One of the articles recently was about how procurement can push efficiency and sustainability into the organization. The sustainability advice of “look for eco labels or EPA ID or products with recycled content” was pretty abysmal (because, duh!), but the efficiency recommendation of “create an e-marketplace to give your buyers an online catalog of goods and services” was just appalling.

That’s only efficient for organization end-users charged with restocking the supply cabinet in the office or keeping the MRO stock levels high enough to guarantee the production lines keep going when the store room gets low. That’s not injecting ANY efficiency into the Procurement process.

When you consider even the most basic strategic procurement process, you have to:

Identify the Need
and efficiency here is an intake management solution that allows you to collaborate with the end-users / end-sellers to make sure you’re procuring the right products for them to ply
Identify the Potential Suppliers
and efficiency here is a solution for supplier discovery, evaluation, and onboarding
Identify the Evaluation Requirements
and efficiency here is an orchestration solution that allows procurement to integrate all of the requirements from the users, the business, and the organizational goals
Evaluate the Bids
and efficiency here is an RFX solution with integrated analytics
Negotiate and Sign the Contract
and efficiency here is a contract lifecycle management that at least supports the contract negotiation process with complete document (and version) tracking and preferably also includes support for initial contract creation from award, key issue tracking, and e-signature integration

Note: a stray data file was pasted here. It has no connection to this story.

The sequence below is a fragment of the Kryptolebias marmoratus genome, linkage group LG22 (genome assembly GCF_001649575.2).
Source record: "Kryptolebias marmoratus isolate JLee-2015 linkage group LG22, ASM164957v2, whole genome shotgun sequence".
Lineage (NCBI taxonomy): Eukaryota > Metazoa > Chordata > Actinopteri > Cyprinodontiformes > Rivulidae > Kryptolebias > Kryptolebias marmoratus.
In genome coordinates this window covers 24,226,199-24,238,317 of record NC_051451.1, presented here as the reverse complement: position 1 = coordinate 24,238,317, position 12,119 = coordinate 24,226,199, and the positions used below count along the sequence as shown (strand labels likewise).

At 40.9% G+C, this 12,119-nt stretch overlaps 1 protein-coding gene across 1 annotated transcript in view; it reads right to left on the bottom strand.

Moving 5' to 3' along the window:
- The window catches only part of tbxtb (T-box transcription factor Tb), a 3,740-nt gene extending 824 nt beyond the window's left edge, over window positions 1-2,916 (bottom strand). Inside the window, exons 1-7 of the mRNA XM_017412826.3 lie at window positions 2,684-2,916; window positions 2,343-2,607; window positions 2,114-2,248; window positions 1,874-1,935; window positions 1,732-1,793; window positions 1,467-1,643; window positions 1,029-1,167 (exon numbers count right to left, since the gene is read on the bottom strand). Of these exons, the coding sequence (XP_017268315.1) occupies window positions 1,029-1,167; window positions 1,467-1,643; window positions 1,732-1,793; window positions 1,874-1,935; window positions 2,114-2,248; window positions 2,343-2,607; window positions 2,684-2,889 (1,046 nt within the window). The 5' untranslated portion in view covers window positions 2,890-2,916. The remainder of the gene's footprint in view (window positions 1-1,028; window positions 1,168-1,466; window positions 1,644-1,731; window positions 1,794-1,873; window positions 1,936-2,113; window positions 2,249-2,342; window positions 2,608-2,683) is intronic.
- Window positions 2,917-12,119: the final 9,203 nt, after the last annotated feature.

Determine the Appropriate Ordering Strategy
and efficiency here is determining whether the best fulfillment is regular shipments (if the factory uses X thousand units a month), auto-reorders on inventory level triggers (if the usage is/sales are irregular, but the product can be pulled quickly), or (managed) catalog-based orders as needed
3+-Way Match (against an invoice)
and efficiency here is a solution that makes it easy to ensure the invoice matches the goods receipt that matches the PO (at a minimum, and you also want to make sure the PO matches the contract etc.)

Efficiency is injecting efficiency into this process, not just setting up a marketplace!

The 1-Step Guide to Responsible AI in Procurement

Forbes recently published an article on Responsible AI Procurement: A Practical Guide For Selecting Trustworthy AI Vendors. It wasn’t bad, but it missed the point.

Today, there’s only one way to responsibly address AI in Procurement.


1) We don’t really understand proper AI Governance (especially when most vendors are using third parties which are illegally scarping content, not checking for bias, and tweaking models on the fly without consideration for the new problems the on-the-fly tweaks will cause).

Plus, it’s not just ethical codes of conduct, it’s agreeing on what the ethics are, and, most importantly, making sure the models are transparent and unbiased — but we don’t know how to do that today, especially since all these models are huge black box models.

2) You can demand all the evidence you want from the vendor as backup for the vendor claims, but if you can’t verify it, how can you trust it?

3) These models require huge datasets to train. Even if you know the data set used and the processing method used, how can you be sure every element was properly vetted? Just like one bad apple can spoil the bunch, just one bad element in a clustering or optimization model can spoil the entire model. Just one!  It only takes a small amount of bad data to spoil a model, regardless of the model used.

4) These models can fail, and sometimes fail spectacularly. If you don’t understand the model, you don’t understand where it can fail, and thus what to look for. Also, many minor incidents (which can foretell future catastrophic failures) will go unnoticed if a human isn’t checking everything.

5) These models are not secure … the AI can leak any training data at any time without warning. Your vendor can have every security certification under the sun, and all will be for naught if they use LLMs.